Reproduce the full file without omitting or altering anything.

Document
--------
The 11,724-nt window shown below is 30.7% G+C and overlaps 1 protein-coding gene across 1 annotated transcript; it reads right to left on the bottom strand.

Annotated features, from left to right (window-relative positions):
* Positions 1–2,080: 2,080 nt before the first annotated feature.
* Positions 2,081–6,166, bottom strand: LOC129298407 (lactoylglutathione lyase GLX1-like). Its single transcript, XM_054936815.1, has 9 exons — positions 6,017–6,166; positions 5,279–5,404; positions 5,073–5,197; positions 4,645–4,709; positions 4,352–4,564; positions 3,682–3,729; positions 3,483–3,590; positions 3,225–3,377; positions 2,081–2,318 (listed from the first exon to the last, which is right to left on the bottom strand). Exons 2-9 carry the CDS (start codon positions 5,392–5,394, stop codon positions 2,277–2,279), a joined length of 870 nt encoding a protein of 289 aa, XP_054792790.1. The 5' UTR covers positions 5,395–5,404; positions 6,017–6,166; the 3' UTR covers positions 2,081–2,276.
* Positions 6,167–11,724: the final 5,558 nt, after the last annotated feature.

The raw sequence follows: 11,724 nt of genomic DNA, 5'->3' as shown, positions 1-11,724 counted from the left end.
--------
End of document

The 11,724-nt window shown below is 30.7% G+C and overlaps 1 protein-coding gene across 1 annotated transcript; it reads right to left on the bottom strand.

Annotated features, from left to right (window-relative positions):
* Positions 1–2,080: 2,080 nt before the first annotated feature.
* Positions 2,081–6,166, bottom strand: LOC129298407 (lactoylglutathione lyase GLX1-like). Its single transcript, XM_054936815.1, has 9 exons — positions 6,017–6,166; positions 5,279–5,404; positions 5,073–5,197; positions 4,645–4,709; positions 4,352–4,564; positions 3,682–3,729; positions 3,483–3,590; positions 3,225–3,377; positions 2,081–2,318 (listed from the first exon to the last, which is right to left on the bottom strand). Exons 2-9 carry the CDS (start codon positions 5,392–5,394, stop codon positions 2,277–2,279), a joined length of 870 nt encoding a protein of 289 aa, XP_054792790.1. The 5' UTR covers positions 5,395–5,404; positions 6,017–6,166; the 3' UTR covers positions 2,081–2,276.
* Positions 6,167–11,724: the final 5,558 nt, after the last annotated feature.

The raw sequence follows: 11,724 nt of genomic DNA, 5'->3' as shown, positions 1-11,724 counted from the left end.